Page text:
Lodge History

LABONG LODGE: FROM THE COLONIAL ERA TO THE PRESENT
By: VW Ignacio V. Illenberger, PGH
Updated by: WB Ali C. Espina, PM
3 September 2016

Labong as a Masonic entity has 3 incarnations: when it was 1st a “trianggulo” or Masonic Triangle founded by Lorenzo Tuason (Kamuning) in Navotas; when it 1st became a regular lodge under the Gran Oriente Español in 1892 (with Pedro Camus as Venerable Master); & when it was chartered on 23 January 1921 under the Grand Lodge of The Philippine Islands.

Labong is a Tagalog word meaning “bamboo shoot”.  The name of the town where the lodge was originally located, Malabon in then Rizal province, is derived from “malabong” meaning a place where shoots of young bamboo abound.

Logia Labong Nº 153

On 6 May 1892 the 4 members of the Triangle Labong who were working in the city of Malabon (Rizal) received authorization from the Mother Lodge Nilad Nº 144 of Manila to conduct an extraordinary meeting two days later, 8 May, at 6:30 p.m. It was in this reunion that the members of the Triangle and a commission of four delegates by the Mother Lodge, were present. The objective of the meeting was to establish a symbolic lodge dependent of Nilad requesting for the constitutive letter from the Gran Oriente Español. The commission, after encouraging work favoring the formation of those present, and taking oath of adhesion to Spanish obediency, signed or approved the positional elections that were divided as follows:

Pedro Camus – Venerable Master & Treasurer
Tomas Tuason – 1st Vigilant & Orator
Jose Katiniso – 2nd Vigilant & Guard of The Temple
Elias Marich – Secretary

At the same meeting were initiated: Alejo Lazaro (Jolo), Pedro Lazaro (Tansa) and Rafael Viario (Josue),

The members totaling 7, the lodge thus was perfectly formed. The Constitutive Act of Logia Labong was registered in the Secretariat of Nilad on 30 May 1892, but was not admitted in the federation of the GOE until the 15th of July, it was only then that it was granted the number 153.

Logia Labong Nº 153 started out its labor the same month of May 1892, with fixed regular sessions every Sunday. In May there were 4 assemblies and 5 more persons were initiated; in June, 4 reunions were registered and 6 more initiations besides the extraordinary sessions held to commemorate St. John The Baptist or(/during) summer. The banquet had to be held in a secluded place because some members were being watched.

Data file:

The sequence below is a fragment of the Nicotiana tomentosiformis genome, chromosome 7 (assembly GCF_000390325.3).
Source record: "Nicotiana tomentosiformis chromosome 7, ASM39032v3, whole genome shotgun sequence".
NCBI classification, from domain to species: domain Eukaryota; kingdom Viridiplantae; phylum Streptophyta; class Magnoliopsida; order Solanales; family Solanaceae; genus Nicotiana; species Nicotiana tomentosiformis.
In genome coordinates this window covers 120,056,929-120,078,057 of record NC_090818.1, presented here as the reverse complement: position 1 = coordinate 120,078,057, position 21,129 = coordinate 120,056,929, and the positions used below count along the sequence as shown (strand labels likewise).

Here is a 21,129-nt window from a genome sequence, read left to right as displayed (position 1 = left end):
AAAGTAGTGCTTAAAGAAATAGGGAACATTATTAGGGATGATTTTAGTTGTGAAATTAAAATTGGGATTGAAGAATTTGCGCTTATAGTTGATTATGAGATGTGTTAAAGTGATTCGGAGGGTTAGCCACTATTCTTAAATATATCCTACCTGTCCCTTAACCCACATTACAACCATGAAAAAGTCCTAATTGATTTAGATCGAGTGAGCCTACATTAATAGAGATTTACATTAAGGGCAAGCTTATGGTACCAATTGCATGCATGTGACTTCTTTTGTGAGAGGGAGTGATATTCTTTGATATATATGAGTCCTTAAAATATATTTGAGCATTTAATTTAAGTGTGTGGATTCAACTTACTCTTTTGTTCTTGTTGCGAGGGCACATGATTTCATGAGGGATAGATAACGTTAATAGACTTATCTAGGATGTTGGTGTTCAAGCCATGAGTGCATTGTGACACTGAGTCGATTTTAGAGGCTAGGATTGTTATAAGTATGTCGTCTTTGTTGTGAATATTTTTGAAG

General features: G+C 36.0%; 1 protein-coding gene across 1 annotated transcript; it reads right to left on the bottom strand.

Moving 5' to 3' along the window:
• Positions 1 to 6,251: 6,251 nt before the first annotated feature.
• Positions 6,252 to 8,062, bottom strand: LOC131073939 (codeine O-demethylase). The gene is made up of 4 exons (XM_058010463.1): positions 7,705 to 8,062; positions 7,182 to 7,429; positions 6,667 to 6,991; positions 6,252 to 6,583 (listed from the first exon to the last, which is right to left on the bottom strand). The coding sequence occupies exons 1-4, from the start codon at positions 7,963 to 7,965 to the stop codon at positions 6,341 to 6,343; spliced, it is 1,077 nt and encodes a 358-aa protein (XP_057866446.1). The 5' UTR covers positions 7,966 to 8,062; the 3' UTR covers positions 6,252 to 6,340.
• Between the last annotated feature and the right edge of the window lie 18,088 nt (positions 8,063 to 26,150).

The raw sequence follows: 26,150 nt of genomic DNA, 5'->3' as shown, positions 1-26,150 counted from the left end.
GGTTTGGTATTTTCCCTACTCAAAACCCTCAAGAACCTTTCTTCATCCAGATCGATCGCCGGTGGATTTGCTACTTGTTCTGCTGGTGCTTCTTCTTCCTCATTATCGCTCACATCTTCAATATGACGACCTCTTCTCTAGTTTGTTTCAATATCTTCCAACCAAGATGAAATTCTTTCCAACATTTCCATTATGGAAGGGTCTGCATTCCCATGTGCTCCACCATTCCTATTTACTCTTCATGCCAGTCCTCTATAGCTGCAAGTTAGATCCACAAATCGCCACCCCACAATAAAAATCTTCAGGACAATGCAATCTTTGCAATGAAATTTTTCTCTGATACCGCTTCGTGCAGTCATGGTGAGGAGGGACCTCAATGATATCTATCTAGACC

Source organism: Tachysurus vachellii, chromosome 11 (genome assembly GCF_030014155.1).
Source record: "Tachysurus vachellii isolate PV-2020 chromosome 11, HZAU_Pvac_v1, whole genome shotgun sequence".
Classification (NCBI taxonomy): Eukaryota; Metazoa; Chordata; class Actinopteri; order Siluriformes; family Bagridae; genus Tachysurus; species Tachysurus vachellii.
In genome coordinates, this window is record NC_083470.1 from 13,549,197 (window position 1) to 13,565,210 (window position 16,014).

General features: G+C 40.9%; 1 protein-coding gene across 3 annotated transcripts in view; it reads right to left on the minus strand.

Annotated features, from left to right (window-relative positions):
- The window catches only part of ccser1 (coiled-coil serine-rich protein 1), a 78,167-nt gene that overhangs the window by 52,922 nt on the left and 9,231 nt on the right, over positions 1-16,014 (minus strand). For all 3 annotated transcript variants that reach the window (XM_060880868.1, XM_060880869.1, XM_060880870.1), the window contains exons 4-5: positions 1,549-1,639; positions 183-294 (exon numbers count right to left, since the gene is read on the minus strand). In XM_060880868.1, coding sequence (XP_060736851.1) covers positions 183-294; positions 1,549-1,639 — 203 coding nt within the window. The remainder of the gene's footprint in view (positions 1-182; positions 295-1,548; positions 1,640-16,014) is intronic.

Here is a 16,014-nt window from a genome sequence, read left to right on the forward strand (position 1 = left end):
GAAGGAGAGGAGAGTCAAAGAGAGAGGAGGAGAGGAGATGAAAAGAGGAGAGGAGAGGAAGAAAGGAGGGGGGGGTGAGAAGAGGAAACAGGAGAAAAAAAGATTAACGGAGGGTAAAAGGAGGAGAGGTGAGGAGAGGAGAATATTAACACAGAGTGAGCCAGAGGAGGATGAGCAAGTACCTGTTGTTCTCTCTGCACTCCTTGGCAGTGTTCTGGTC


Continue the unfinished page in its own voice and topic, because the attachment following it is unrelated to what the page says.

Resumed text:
For this reason, in July there were only 2 meetings. On the 6th of the same month H:. Dimas - Alang, was deported, that is to say Jose Rizal, and the homes of several Masons within the area were searched (remember that we are in the province of Rizal) These circumstances sowed such confusion that, to avoid arrests, detentions and more deportations, it was decided to burn the books and records of the treasury of the lodge. Days later, when the atmosphere had calmed down, they were remade as accurately as possible. Despite the problems, in this month of July, 2 dependent Triangles of Labong were founded: Sion, in the district of Concepcion and Hapitan (or Kapitan) in Dampalit.

Under normal circumstances, the origin of these triangles we could see that desire to widen the field of Masonic work but, at this time, due to political circumstances, it would be more accurate to think that the lodge decided to go to work by triangulation, that is to say that during those frequent reunions which was composed of not more than 3 persons to avoid suspicion, and extraordinary decisions and actions were taken.

In August, 6 sessions were celebrated and the restoration and refurbishment of the temple were done which was to be ready for the 24th, the date on which Nilad gave the charter to Labong.

September and October were assumed to be months were works were stopped, as a consequence of new deportations and requisitions. So only 2 sessions, 1 in each month with an initiation in September and October were accounted.

In one of the 5 meetings in November, it was decided to immortalize in a marble headstone, the names of the brothers Jose A. Ramos (Socorro), 24th degree, and Pedro Serrano Laktaw (Panday Pira), 24th degree, for services rendered to Logia Labong in particular and Filipino Masonry in general.

December 27 saw the election of dignitaries and officers who were to govern the fate of the atelier during 1893, at the same time a solstice banquet was celebrated or that of St John the Evangelist. With both celebrations it officially concluded the work of the lodge in 1892.

Up to this point, the internal life of the Labong was described. Let us take a look at the development works in the profane field or said in another way, their external life. In this sense, their hard work was concentrated on fundraising for the different concepts, but all had the same goal, to help someone. According to the treasury of the lodge, during the 6-month period between the foundation of the lodge and December of 1892, 80 pesos was disbursed to aid Rizal in his deportation: 25 was to aid Pedro Serrano, (Panday Pira), who was going through a delicate moment; another undetermined amount was to assist the widow of Francisco Solvedilla (Rousseau), etc.

In addition, and as a sign of profound rejection that existed within Freemasonry to the religious orders, they claim to have tried that in the village fiesta, they did not collect great quantities in order to celebrate the pompous religious festivals.